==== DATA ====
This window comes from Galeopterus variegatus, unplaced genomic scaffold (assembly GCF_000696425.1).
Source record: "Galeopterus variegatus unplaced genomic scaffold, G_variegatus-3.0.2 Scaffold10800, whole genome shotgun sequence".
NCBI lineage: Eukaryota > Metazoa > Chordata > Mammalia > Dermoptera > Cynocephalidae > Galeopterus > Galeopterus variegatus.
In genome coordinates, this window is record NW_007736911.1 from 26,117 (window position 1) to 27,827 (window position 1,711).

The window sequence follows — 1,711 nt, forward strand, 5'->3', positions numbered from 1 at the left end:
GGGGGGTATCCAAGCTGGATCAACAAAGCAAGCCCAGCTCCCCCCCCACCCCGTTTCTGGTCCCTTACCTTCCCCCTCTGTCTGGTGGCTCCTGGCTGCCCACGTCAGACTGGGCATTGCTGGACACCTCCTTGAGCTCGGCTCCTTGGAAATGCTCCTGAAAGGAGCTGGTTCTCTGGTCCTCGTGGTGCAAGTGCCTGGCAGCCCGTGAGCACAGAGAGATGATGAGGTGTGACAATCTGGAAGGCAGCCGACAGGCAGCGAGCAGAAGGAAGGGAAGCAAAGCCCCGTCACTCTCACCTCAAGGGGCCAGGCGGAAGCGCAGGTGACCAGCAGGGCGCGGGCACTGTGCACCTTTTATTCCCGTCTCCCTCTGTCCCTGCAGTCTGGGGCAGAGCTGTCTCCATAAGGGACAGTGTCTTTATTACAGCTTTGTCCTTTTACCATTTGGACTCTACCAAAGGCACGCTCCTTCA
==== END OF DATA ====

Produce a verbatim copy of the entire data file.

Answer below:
This window comes from Galeopterus variegatus, unplaced genomic scaffold (assembly GCF_000696425.1).
Source record: "Galeopterus variegatus unplaced genomic scaffold, G_variegatus-3.0.2 Scaffold10800, whole genome shotgun sequence".
NCBI lineage: Eukaryota > Metazoa > Chordata > Mammalia > Dermoptera > Cynocephalidae > Galeopterus > Galeopterus variegatus.
In genome coordinates, this window is record NW_007736911.1 from 26,117 (window position 1) to 27,827 (window position 1,711).

The window sequence follows — 1,711 nt, forward strand, 5'->3', positions numbered from 1 at the left end:
GGGGGGTATCCAAGCTGGATCAACAAAGCAAGCCCAGCTCCCCCCCCACCCCGTTTCTGGTCCCTTACCTTCCCCCTCTGTCTGGTGGCTCCTGGCTGCCCACGTCAGACTGGGCATTGCTGGACACCTCCTTGAGCTCGGCTCCTTGGAAATGCTCCTGAAAGGAGCTGGTTCTCTGGTCCTCGTGGTGCAAGTGCCTGGCAGCCCGTGAGCACAGAGAGATGATGAGGTGTGACAATCTGGAAGGCAGCCGACAGGCAGCGAGCAGAAGGAAGGGAAGCAAAGCCCCGTCACTCTCACCTCAAGGGGCCAGGCGGAAGCGCAGGTGACCAGCAGGGCGCGGGCACTGTGCACCTTTTATTCCCGTCTCCCTCTGTCCCTGCAGTCTGGGGCAGAGCTGTCTCCATAAGGGACAGTGTCTTTATTACAGCTTTGTCCTTTTACCATTTGGACTCTACCAAAGGCACGCTCCTTCA